I Was Adopted By My Therapist

silhouette of a woman kissing a child

By an anonymous therapist

July 10, 2020

***Trigger warning, this article deals with some subjects of grief and loss***

I Was Adopted By My Therapist

I met her when I was a young boy. My first love, my best friend, and eventually my mother.

I was 5 when my birth parents took me to therapy for help with anxiety. I was a shy kid who struggled with social anxiety and generally feared upsetting or disappointing people. I’ve been told that at the time I was having trouble in school because of my issues with social anxiety.

Life was….always hard for me. Now as an adult I watch my 5 and 1 year old explore the world in joy and security and I can’t remember a time when I felt this way as a child. I was afraid. I somaticized my anxiety and often got sick whenever anything came up to make me anxious. I won’t elaborate here, but my early childhood was filled with a mix of trauma, neglect, and abuse. I was a scared kid and all my birth parents had taught me about the world was that it was a big, scary, terrible place that was going to crush me or enslave me. I don’t remember a time when things were not sad, scary, dark, and grim.

And then there was Pat Floyd. She was beautiful, kind, caring, she played games with me, and maybe was the first adult I ever had one on one time with. Meeting with her was the highlight of my week between the ages of 6 and 8. I loved her. My fondest memory was playing what I used to call “the happy sappy feelings game”, saving up pennies she gave me for “winning”, and then walking to the local 7-11 together to get Cheeto Paws and slurpies.

Pat Floyd was everything good in the world. I never truly knew happiness, unconditional positive regard, and safety until I met her. She showed me that life could be good.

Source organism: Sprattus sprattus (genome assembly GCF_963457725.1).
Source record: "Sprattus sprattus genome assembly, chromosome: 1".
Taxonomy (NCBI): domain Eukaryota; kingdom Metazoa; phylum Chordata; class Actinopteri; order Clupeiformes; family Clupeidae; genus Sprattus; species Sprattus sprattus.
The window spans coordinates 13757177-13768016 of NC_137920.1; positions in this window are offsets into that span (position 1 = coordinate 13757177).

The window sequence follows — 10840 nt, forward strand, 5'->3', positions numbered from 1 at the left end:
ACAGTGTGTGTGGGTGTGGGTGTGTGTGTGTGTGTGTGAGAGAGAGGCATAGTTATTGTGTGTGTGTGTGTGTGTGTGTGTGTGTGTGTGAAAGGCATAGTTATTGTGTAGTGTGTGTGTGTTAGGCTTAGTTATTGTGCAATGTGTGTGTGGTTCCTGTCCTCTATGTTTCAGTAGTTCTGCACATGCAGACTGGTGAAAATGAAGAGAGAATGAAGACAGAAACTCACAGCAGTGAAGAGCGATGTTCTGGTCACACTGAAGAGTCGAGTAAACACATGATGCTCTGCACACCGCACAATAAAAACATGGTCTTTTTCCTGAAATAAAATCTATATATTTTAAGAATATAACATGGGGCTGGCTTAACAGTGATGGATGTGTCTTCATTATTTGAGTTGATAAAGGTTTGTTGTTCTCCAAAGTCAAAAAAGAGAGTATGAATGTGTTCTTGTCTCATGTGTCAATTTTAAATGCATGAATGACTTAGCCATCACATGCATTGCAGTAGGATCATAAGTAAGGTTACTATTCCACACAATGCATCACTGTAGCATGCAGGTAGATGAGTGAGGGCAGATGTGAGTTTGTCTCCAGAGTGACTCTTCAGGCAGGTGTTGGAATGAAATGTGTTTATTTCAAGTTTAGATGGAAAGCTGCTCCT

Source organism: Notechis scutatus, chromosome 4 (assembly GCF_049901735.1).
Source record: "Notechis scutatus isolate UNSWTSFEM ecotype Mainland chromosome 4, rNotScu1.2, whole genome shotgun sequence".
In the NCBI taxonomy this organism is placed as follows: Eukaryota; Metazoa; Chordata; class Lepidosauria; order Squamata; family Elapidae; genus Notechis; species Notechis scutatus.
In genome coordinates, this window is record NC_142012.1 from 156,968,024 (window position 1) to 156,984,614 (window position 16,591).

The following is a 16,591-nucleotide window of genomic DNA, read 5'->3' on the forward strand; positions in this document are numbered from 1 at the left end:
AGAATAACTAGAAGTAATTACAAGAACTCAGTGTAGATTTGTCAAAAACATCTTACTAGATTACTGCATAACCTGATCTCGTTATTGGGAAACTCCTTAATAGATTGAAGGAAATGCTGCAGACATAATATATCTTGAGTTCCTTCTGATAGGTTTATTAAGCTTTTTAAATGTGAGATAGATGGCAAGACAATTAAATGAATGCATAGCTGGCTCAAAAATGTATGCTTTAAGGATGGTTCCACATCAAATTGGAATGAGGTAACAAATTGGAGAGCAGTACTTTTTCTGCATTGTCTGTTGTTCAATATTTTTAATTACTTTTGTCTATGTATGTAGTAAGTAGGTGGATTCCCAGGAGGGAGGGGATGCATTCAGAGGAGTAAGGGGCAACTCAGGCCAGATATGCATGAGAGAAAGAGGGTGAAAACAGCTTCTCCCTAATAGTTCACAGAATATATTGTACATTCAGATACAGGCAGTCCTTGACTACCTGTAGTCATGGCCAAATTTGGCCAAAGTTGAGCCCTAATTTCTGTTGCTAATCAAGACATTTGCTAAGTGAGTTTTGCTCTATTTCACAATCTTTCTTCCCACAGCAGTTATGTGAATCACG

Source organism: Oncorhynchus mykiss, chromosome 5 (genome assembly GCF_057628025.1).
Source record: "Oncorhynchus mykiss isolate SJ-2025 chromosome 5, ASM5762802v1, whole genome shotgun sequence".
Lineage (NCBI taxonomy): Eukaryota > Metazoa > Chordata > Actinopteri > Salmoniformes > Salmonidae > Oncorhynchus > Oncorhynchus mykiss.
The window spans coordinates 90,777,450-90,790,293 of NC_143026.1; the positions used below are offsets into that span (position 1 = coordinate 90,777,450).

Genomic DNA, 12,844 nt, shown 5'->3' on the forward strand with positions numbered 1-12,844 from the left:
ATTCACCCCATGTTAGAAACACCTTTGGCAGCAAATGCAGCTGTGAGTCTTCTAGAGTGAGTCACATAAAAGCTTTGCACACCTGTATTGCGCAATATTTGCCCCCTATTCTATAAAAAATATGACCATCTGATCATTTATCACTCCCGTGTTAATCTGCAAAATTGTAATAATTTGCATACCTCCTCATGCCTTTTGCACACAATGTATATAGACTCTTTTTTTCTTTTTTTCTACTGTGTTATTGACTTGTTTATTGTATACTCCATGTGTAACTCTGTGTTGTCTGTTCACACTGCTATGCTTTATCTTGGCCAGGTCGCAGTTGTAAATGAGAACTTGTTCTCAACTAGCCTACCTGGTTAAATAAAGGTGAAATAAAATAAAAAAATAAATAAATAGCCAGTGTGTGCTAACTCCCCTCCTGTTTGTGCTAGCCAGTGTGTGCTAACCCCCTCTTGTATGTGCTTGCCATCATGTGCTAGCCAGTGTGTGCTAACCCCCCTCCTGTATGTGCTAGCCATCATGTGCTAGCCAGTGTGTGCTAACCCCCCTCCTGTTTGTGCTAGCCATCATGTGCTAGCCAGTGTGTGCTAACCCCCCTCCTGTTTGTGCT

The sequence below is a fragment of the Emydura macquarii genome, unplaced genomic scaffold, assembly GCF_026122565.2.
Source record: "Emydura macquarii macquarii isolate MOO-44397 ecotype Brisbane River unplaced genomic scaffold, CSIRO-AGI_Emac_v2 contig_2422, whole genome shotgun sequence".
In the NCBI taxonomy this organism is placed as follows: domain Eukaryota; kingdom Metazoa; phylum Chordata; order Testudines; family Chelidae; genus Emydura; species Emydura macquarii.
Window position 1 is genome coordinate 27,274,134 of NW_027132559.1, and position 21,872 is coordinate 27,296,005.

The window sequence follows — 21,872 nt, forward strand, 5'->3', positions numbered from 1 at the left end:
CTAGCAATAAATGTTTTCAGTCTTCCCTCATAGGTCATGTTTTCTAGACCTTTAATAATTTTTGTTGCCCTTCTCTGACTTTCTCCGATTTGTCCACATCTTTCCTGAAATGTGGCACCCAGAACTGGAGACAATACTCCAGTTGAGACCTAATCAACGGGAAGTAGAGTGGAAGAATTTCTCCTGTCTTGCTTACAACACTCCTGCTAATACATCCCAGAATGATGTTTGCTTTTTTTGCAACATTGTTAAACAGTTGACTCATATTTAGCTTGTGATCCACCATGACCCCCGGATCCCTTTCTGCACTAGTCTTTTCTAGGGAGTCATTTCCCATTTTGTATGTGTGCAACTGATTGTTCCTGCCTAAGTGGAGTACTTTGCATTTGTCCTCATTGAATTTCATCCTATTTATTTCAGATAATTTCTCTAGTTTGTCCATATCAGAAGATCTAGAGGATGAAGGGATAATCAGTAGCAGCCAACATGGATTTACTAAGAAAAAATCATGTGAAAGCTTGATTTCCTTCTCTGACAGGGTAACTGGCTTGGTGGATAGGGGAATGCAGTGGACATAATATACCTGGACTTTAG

We stopped meeting

After a couple of years meeting with her, my birth parents concluded that she and I were just playing games in session and didn’t need to meet any more.

I was 8 when I came back from being at my aunt’s for the summer, my birth parents had divorced, my mom and siblings had moved into a new home, and I was told I wouldn’t be seeing Pat Floyd anymore. I was crushed. I didn’t get to say goodbye. Everything that was good in the world was gone. I was in a new home, in a new city, everything felt unsafe, and I fell into true depression for the first time in my life.

Conveniently enough, Pat Floyd’s office was between my new home and new school. I walked by her office every week for a long time. I was so young that I don’t remember how long this went on for, but I remember that after a good amount of time simply staring at her window on the second floor of her office building I threw rocks at her window a couple of times in the hope that she would appear and we could reconnect and the world would be good again.